[EM] Conditionality-by-top-count probably violates FBC

Kevin Venzke stepjak at yahoo.fr
Sun Feb 19 14:03:29 PST 2012



De : Kristofer Munsterhjelm <km_elmet at lavabit.com>
À : Kevin Venzke <stepjak at yahoo.fr> 
Cc : election-methods <election-methods at electorama.com> 
Envoyé le : Dimanche 19 février 2012 15h28
Objet : Re: [EM] Conditionality-by-top-count probably violates FBC

On 02/19/2012 09:37 PM, Kevin Venzke wrote:
> Does anyone understand why the DH3 concept exists? Why envision three
> major blocs, instead of two major blocs plus the small bloc belonging
> to the pawn candidate? That doesn't require four candidates and more
> closely resembles how burial problems are usually considered...

If there are just two blocs, then the DH3 scenario never gets off the ground. Say you have a nobody, Z, and two viable candidates (A and B). Then say the honest ballots are something like:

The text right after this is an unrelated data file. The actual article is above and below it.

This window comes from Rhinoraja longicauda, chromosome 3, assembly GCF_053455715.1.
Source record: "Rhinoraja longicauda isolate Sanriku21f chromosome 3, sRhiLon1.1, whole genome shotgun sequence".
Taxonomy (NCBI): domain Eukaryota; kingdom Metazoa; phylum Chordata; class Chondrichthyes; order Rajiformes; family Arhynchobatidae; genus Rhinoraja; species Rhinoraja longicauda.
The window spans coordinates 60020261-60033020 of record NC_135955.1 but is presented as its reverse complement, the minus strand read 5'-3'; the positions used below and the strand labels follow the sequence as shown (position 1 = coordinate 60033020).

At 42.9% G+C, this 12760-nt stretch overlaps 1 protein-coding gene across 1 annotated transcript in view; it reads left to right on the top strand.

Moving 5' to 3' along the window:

53: A > B > Z
46: B > A > Z
1: Z > A = B

Then the B-supporters can't get the ball rolling, at least not in Condorcet, by burying A. Even if they do so, A will win by first preferences alone.

Technically speaking, it takes three viables to make a cycle, and you need cycle-making/turning strategy to make DH3 work in Condorcet. In Borda, you could do a sort of DH3 with only two blocs, but that's because Borda doesn't satisfy Majority.

Yes, I don't understand why it would be viewed this way. I.e. why would one assume that "two major blocs" means one bloc is a majority. I think a
"pawn" could have 10% or even more of the votes. It's as though one wants to be sure to be able to say that absolutely nobody likes the pawn.

I think that if DH3 could ever actually happen it would be better news than bad, just because it would mean we are able to have three blocs like that!

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